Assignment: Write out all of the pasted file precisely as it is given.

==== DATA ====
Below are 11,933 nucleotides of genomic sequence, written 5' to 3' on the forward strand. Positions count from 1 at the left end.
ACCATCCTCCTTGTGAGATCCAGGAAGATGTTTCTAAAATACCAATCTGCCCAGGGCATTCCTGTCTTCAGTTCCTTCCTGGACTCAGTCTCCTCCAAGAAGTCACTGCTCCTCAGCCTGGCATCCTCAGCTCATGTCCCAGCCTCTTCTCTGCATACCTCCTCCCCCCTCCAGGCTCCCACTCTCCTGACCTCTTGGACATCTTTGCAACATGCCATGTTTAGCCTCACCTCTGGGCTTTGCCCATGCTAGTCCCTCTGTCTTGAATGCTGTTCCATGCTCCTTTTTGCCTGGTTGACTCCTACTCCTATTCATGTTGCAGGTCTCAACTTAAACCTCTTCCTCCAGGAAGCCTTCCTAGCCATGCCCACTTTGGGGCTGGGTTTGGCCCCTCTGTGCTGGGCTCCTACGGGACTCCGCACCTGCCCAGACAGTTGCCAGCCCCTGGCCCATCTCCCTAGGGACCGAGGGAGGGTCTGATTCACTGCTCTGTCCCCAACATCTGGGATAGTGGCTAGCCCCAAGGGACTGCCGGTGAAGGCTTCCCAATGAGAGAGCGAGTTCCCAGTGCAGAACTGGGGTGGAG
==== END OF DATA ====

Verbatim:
Below are 11,933 nucleotides of genomic sequence, written 5' to 3' on the forward strand. Positions count from 1 at the left end.
ACCATCCTCCTTGTGAGATCCAGGAAGATGTTTCTAAAATACCAATCTGCCCAGGGCATTCCTGTCTTCAGTTCCTTCCTGGACTCAGTCTCCTCCAAGAAGTCACTGCTCCTCAGCCTGGCATCCTCAGCTCATGTCCCAGCCTCTTCTCTGCATACCTCCTCCCCCCTCCAGGCTCCCACTCTCCTGACCTCTTGGACATCTTTGCAACATGCCATGTTTAGCCTCACCTCTGGGCTTTGCCCATGCTAGTCCCTCTGTCTTGAATGCTGTTCCATGCTCCTTTTTGCCTGGTTGACTCCTACTCCTATTCATGTTGCAGGTCTCAACTTAAACCTCTTCCTCCAGGAAGCCTTCCTAGCCATGCCCACTTTGGGGCTGGGTTTGGCCCCTCTGTGCTGGGCTCCTACGGGACTCCGCACCTGCCCAGACAGTTGCCAGCCCCTGGCCCATCTCCCTAGGGACCGAGGGAGGGTCTGATTCACTGCTCTGTCCCCAACATCTGGGATAGTGGCTAGCCCCAAGGGACTGCCGGTGAAGGCTTCCCAATGAGAGAGCGAGTTCCCAGTGCAGAACTGGGGTGGAG